Public Procurement for Sustainable Development: A Framework for the Public Sector
Globalized emergencies such as climate breakdown and the COVID-19 pandemic make procurement for sustainable development essential to building more resilient, sustainable and just societies.
Discussion of sustainable procurement tends to emphasize ‘impact mitigation’ and ‘reduction of negative impacts’ as policy priorities, but these ideas send the wrong message. This paper shifts the narrative away from the pursuit of damage mitigation and towards the promotion of equities for sustainable development.
The paper proposes a revised definition of sustainable procurement, so that goods, services, works and utilities are procured in a way that achieves value for money on a life-cycle basis, while addressing equity principles for sustainable development to the benefit of societies and the environment across time and geographies.
- Public procurement constitutes the world’s largest single marketplace, having a value of some $13 trillion per year, half of which is spent by countries of the Global South. In response to global emergencies such as climate breakdown and the COVID-19 pandemic, governments are embarking on a period of unparalleled demand for action and public expenditure. Robust principles of sustainability and development need to be at the heart of this. Many international organizations, business and think-tanks have called for ‘impact mitigation’ and ‘reduction of negative impacts’ in sustainable public procurement (SPP), but these ideas send the wrong message.
- This paper proposes a revised definition of sustainable procurement. It reads: ‘Sustainable procurement is a process whereby organizations meet their needs for goods, services, works and utilities in a way that achieves value for money on a life-cycle basis while addressing equity principles for sustainable development, therefore benefiting societies and the environment across time and geographies.’ This concept shifts the narrative away from the pursuit of damage mitigation and towards the promotion of equities for sustainable development.
- The paper encourages the observation of 10 standards for public procurement for sustainable development. Economic facilities, social opportunities, protective security, political freedoms and transparency guarantees are some of the ‘development blocks’ that can underpin a state strategy. Intragenerational, intergenerational, interspecies, procedural and geographical equity are some of the ‘sustainability pillars’ that can be mobilized in procurement policies and practices.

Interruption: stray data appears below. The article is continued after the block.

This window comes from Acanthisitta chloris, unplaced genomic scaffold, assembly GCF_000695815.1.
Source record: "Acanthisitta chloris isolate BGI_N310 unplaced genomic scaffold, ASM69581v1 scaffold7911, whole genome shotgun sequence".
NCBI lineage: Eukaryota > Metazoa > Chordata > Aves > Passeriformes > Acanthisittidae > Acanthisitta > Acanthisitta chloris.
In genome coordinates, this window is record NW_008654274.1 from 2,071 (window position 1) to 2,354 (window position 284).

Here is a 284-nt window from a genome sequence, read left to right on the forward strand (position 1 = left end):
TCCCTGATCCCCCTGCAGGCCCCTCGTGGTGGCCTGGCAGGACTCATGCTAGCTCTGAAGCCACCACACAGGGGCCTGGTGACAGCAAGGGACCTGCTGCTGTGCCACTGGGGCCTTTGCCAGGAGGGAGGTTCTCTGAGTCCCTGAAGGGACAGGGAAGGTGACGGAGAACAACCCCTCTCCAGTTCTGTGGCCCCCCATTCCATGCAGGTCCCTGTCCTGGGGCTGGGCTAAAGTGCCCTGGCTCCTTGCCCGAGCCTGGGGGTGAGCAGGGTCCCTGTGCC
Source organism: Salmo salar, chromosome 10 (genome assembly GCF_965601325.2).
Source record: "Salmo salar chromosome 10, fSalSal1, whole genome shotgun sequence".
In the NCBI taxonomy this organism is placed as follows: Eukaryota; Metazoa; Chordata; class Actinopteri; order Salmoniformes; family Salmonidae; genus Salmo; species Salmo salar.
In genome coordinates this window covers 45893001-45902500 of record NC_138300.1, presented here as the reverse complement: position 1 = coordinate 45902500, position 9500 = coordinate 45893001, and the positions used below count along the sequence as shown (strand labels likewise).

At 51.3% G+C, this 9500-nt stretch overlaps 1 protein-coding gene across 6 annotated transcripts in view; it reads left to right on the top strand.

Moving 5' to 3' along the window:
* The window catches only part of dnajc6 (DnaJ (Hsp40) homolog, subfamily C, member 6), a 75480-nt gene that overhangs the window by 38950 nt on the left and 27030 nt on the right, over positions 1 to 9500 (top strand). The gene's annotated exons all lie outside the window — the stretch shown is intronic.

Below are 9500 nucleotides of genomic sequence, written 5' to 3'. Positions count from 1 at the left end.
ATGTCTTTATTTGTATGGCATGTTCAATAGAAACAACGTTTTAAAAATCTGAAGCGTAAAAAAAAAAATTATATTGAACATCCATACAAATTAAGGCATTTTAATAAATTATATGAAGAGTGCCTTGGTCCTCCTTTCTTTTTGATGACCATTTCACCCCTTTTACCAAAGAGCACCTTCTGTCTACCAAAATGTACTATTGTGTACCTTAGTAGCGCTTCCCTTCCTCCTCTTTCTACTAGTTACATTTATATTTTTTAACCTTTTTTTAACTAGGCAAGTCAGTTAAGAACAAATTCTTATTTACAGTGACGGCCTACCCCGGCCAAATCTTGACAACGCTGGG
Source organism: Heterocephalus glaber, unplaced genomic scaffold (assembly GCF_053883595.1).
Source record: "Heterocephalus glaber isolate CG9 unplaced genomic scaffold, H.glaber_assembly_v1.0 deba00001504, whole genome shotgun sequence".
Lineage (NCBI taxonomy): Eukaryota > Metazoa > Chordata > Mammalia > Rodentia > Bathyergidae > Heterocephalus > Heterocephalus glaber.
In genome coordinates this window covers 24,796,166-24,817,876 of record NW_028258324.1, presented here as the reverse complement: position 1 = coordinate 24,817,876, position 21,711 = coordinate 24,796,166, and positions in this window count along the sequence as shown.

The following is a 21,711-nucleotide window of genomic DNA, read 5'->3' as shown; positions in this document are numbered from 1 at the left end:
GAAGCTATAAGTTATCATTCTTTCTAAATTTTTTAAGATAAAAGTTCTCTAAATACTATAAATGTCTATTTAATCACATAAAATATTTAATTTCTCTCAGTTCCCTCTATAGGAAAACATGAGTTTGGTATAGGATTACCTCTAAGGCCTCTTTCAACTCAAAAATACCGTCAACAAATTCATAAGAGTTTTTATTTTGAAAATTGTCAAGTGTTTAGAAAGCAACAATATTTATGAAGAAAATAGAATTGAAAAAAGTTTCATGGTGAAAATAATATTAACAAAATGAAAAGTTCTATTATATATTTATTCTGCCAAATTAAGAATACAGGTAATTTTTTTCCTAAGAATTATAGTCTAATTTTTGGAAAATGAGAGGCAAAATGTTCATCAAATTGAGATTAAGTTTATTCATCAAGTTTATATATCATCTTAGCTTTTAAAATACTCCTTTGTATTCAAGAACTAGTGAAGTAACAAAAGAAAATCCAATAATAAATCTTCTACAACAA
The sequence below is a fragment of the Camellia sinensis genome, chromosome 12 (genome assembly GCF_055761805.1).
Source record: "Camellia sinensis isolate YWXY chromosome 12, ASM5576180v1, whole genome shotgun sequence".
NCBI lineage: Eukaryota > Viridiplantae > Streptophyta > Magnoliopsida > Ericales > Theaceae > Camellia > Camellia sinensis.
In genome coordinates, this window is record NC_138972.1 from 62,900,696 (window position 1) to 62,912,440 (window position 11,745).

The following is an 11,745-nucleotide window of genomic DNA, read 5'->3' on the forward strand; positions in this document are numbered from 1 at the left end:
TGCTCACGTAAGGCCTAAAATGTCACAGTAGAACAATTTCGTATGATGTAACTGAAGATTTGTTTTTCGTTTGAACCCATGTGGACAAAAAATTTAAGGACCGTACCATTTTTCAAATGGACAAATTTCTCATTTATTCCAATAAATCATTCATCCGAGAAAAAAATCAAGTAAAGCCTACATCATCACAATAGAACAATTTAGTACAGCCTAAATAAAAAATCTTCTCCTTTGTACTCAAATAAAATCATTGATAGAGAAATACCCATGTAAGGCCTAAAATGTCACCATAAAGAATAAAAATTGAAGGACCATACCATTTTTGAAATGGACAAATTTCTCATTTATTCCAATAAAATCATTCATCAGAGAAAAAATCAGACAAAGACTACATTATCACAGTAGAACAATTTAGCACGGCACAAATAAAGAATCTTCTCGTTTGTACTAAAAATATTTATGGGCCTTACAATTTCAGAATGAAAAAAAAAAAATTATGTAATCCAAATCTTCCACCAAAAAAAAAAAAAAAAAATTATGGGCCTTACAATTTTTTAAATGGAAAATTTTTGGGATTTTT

- Papua New Guinea, Ecuador and Brazil have all developed strategies to provide economic facilities to selected industries, while also addressing some of the sustainability pillars: for example, adopting environmental standards and giving preference to smaller and local suppliers, women-owned businesses and peasant family farmers. Papua New Guinea’s Vision 2050 and Ecuador’s Buen Vivir plan have also addressed social opportunities and intergenerational equity, and Brazil’s Food Acquisition Programme has addressed protective security and geographical equity.
- Sustainable procurement should be enshrined in legislation, with secondary legislation being regularly updated by (or in consultation with) a permanent taskforce. This taskforce should actively engage with diverse groups and businesses. SPP is an issue that is better dealt with by multidisciplinary teams that have expertise in development economics, design engineering, and environmental and social policy, for example.
- Harnessing purchasing power for sustainable development should be given serious consideration in policy integration strategies and in negotiations on trade, development, human security and the environment. Augmented and globalized health crises, recessions, environmental and climate breakdown – and their uneven and long-lasting consequences – make procurement for sustainable development essential to building more resilient, sustainable and just societies. Put simply, unless we as an international community reform public procurement, we will not meet sustainable development objectives.